Consul General of Mexico Carlos García de Alba spoke about his role in diplomacy and the impact of a Trump presidency on U.S.-Mexico relations with a group of students and faculty Wednesday evening.
The event was organized by AEM Jóvenes Los Angeles, an international organization that helps Mexican businesspeople and professionals achieve success in the United States. Consul of Cultural Affairs Andrés Webster and Vice President for Strategic and Global Initiatives Anthony Bailey were also present.
García became the Consul General of Los Angeles in June. He started his career 30 years ago and has since worked in Canada, Italy, Indonesia, El Salvador, Dallas, France and Ireland. Throughout his career abroad, he has continued to travel back to Mexico on a regular basis.
In response to a question about how the consulate’s strategy has changed due to the result of the presidential election, García said that Mexico was ready to work with Trump but would wait to make any guarantees until he made several important decisions, such as appointing a cabinet.
“We still don’t know if he has the intention of moving forward with the wall, deporting people working here and more,” García said. “In the meantime, the consulate is working as hard as possible on a daily basis. If he really starts deporting people, you can imagine the kind of emergency we will face in the coming months.”
García added that Trump’s outspoken claims that he would deport all 11 million undocumented immigrants working in the U.S. would hurt the economies of both countries if they were acted upon.
“If President Trump decides to deport them, I don’t see the Americans doing [the Mexicans’] jobs,” García said. “My only wish is that both countries keep working hard, [because] there is a huge connection between them. I hope that everything will keep moving smoothly.”
García brought up the importance of diplomacy in the modern era, and the efforts that Mexico is making to reach out to other nations. According to García, Mexico has 73 embassies around the world.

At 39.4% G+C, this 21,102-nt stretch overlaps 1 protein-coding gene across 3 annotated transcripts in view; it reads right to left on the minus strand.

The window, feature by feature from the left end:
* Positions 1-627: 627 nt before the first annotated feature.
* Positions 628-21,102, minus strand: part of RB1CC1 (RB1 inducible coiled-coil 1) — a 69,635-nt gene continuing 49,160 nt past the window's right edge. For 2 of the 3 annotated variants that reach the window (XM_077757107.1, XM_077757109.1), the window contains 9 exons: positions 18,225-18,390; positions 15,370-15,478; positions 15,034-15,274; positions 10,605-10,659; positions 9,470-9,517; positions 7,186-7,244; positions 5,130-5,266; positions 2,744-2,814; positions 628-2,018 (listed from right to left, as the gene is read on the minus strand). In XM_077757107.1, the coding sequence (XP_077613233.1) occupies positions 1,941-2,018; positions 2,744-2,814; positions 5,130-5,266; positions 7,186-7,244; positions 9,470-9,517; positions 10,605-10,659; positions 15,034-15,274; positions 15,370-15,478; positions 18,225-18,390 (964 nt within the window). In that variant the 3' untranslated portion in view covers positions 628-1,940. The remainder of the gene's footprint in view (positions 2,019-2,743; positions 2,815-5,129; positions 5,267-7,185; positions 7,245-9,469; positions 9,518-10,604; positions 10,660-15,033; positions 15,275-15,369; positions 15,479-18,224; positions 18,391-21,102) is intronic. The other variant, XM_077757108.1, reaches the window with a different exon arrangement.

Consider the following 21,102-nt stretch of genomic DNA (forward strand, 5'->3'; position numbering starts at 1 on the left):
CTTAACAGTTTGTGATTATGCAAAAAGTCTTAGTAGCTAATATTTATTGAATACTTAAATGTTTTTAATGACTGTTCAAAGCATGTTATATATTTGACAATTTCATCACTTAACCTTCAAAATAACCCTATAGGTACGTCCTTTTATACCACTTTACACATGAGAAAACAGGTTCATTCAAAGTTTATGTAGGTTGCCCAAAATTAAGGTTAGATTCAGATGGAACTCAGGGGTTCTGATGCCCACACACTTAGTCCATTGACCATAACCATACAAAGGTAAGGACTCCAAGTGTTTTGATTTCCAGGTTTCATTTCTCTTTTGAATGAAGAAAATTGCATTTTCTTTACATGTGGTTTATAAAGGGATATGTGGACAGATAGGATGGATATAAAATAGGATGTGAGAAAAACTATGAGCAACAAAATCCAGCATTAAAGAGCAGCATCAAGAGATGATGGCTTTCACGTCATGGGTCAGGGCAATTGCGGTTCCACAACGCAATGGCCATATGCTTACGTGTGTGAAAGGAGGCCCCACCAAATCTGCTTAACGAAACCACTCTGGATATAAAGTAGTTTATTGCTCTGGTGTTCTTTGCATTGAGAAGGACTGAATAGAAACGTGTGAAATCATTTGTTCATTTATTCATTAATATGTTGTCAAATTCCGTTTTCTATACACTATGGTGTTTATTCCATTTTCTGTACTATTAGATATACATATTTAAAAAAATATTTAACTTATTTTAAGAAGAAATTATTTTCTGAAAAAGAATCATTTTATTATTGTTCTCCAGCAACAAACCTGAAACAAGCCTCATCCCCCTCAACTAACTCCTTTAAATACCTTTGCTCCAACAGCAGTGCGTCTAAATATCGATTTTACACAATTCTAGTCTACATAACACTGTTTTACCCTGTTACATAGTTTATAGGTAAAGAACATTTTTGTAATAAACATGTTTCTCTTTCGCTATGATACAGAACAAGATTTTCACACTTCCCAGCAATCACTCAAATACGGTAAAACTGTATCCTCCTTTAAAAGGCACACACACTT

“It’s still not enough,” García said. “According to the United Nations, there are now 208 nations around the world.”
García said the consulate has two main jobs: protection and documentation. The consulate serves to protect Mexicans living abroad, as well as providing them with identification, passport replacements, notary services and more.
He added that promotion has become a major part of his job. One way the consulate is encouraging promotion at USC is through “La Carte de la México,” which President C. L. Max Nikias is set to sign later this week. This document proposes that the consulate brings a prestigious Mexican, particularly some kind of artist, to speak about Mexico every year. The consulate offers internships to students who are interested.
García also addressed the Mexican diaspora, the second largest diaspora in the world. He said that out of the 125 million residents of Mexico, roughly 10 percent permanently live abroad. Furthermore, 97 percent of those people live in the United States, making the relationship between the two countries that much more important.
“There is not a single state in the U.S. with fewer than 10,000 Mexicans,” García said.
García also spoke about the ways that immigration from Mexico has changed over time. From 1850 to 1950, just over 4,000 Mexicans were moving to the United States each year. In 1980, 2.5 million crossed the border to the United States. However, García said that Mexican immigration to the United States has slowed down dramatically in the last five years. He added that the profile of Mexican immigrants has changed greatly in the last 20 to 25 years.
“Historically speaking, Mexicans coming to the United States were from four states in central and western Mexico,” García said. “After 1980, almost everybody started moving to the United States. Almost every single state in Mexico had this transfer of migrants.”
Today, 47 percent of immigrants from Mexico are women, meaning that more families are migrating together. Approximately 1 million Mexican immigrants in the United States are professionals and executives. However, García brought up that many undocumented immigrants who come to the United States from Mexico face issues working and earning a living.
“When you are a worker in the U.S. with no papers and you are not getting paid enough, you can ask your boss to be paid,” García said. “Many [people without papers] are scared to ask because they could get deported. Even when you don’t have papers, you have rights, [and] many people don’t know that.”